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Another Bank Bailout

Another Bank Bailout

Courtesy of MIKE WHITNEY writing at CounterPunch

Jean-Claude Trichet, President of the European Central Bank (ECB) addresses the media during his monthly news conference at the ECB headquarters in Frankfurt June 10, 2010. The ECB kept interest rates at 1.0 percent as expected on Thursday and predicted an uneven, moderate economic recovery.   REUTERS/Ralph Orlowski (GERMANY - Tags: BUSINESS HEADSHOT)

On Thursday, European Central Bank head Jean-Claude Trichet announced that he would continue the ECB’s low interest rates (1 per cent) and easy lending policies for the foreseeable future. Wall Street rallied on the news, sending shares rocketing up 273 points on the day. Trichet also said that he would continue his controversial bond-purchasing program which has drawn fire from wary German leaders who fear the onset of inflation. The bank chief dodged questions on the program suggesting that he will operate secretively like the Fed, buying up downgraded assets and concealing their original owner. By appointing himself the de facto Fiscal Czar of the European Union, Trichet has stopped the fall of the euro, scattered the short-sellers, and zapped the markets upward.  Not bad for a day’s work.

Up until yesterday, credit conditions in the EU had been steadily deteriorating. Hoarding by banks had intensified while the rates that banks charge each other for short-term loans was on the rise. Lenders were afraid that the $2.4 trillion in loans to countries in the south (Greece, Italy, Spain, Portugal) and East Europe would not be repaid and that that would push more banks into default.  Euribor (the rate at which euro interbank term deposits within the euro zone are offered by one prime bank to another ) had been creeping upwards while overnight deposits at the ECB were setting new records every day.  Jittery banks have parked over $390 billion at the ECB’s  deposit facility since the crisis began. Banks would rather get low interest on their deposits then lend in the money markets where they might not be repaid at all. 

From Bloomberg News:

“Jean-Claude Trichet said the European Central Bank will extend its offerings of unlimited cash and keep buying government bonds for now as it tries to ease tensions in money markets and fight the European debt crisis.

“ ‘It’s appropriate to continue to do what we’ve decided’ on sovereign bonds, ECB President Trichet said at a press conference  in Frankfurt today. ‘We have a money market which is not functioning perfectly.’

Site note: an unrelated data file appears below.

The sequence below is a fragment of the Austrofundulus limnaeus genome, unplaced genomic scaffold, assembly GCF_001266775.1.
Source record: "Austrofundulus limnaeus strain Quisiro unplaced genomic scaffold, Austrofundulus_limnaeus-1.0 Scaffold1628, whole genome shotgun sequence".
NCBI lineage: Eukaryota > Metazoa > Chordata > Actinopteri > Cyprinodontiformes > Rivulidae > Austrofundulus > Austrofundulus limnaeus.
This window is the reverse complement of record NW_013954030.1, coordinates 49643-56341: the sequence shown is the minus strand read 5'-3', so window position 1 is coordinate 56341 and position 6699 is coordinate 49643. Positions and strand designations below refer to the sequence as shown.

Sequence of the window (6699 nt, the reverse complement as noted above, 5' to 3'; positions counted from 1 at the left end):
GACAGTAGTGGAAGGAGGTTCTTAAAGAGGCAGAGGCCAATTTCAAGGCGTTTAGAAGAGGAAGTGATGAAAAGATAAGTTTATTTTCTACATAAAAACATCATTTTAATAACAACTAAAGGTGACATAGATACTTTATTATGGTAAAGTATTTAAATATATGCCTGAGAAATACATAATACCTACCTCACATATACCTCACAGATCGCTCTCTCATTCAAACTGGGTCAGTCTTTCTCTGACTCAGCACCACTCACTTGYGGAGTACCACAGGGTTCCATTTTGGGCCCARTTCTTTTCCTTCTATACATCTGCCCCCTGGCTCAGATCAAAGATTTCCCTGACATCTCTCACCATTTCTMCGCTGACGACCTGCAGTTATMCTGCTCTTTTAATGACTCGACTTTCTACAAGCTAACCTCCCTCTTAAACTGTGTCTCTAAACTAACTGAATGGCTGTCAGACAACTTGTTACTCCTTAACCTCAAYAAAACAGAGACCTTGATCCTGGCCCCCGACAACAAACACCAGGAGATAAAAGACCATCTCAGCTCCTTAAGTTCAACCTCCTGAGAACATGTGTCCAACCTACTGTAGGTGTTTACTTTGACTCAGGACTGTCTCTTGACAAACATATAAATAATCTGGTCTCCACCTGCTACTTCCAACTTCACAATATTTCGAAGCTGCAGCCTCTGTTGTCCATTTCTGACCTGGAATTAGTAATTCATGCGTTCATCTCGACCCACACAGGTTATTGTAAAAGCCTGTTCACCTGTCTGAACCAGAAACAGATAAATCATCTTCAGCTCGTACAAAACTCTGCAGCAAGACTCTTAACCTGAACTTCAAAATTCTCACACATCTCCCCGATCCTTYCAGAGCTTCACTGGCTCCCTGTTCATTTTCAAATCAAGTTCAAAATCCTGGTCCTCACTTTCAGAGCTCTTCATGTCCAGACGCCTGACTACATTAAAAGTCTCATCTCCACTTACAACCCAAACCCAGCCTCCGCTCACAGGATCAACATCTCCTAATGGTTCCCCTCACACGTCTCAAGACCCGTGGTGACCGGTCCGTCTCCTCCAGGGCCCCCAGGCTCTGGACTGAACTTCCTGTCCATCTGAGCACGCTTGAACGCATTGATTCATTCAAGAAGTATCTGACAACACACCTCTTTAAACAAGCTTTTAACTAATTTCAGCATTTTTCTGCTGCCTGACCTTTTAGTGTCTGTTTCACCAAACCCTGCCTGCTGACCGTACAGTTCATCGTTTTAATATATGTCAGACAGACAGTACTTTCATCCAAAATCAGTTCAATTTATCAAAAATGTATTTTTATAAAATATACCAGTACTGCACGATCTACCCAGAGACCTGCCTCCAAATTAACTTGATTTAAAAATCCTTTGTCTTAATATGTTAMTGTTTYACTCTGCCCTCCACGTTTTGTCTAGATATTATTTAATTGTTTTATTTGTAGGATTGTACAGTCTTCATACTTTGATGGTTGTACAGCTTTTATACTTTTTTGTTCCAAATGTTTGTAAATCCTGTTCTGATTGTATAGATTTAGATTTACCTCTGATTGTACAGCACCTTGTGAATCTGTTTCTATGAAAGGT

Trichet’s ECB is buying debt and pumping unlimited funds into the banking system as part of a European Union strategy to stop the euro region from breaking apart. While Trichet refused to bow to some investors’ demands for more details on the bond purchases, he said the ECB plans to offer more help to financial institutions struggling to raise cash in money markets.

The ECB will give banks access to unlimited three-month funds at a fixed rate in July, August and September, he said. The measure is a key tool used by the ECB since the collapse of Lehman Brothers Holdings Inc." (Bloomberg)

It’s Christmas in June. By providing a safe location for overnight deposits, limitless funding for collateral that the market will no longer accept, and a (bond) purchasing program that keeps asset prices artificially high; the ECB is performing all the tasks of the market while eliminating all the risks.  Trichet has made protecting the banking system the primary responsibility of the EU superstate.

"We have the best track record on price stability over 11 1/2 years in Europe and among the legacy currencies,” Trichet boasted. “What we have done and what we do with the same purpose is to help restoring an appropriate functioning of the monetary- policy transmission mechanism.”

Trichet’s actions have nothing to do with the so-called "monetary-policy transmission mechanism". They’re a straightforward bailout of banks which invested in sovereign bonds that are steadily losing value.  Greece has already received loans that will cover its funding needs through 2012.  Trichet’s bond buying-spree and lavish liquidity provisions are a lifeline to his banking brethren who are trying desperately to keep their chestnuts out of the fire. The ECB boss is merely helping them shunt their losses onto the public’s balance sheet, just as  Bernanke has done in the US.

For the EU to survive, the member states will have to create a governing authority that can implement fiscal policy. Trichet has  usurped that authority. It’s not Trichet’s job to arbitrarily underwrite the bad bets of reckless speculators or to prevent the market from clearing because some of his banking buddies might go broke.  That’s well beyond his mandate.  


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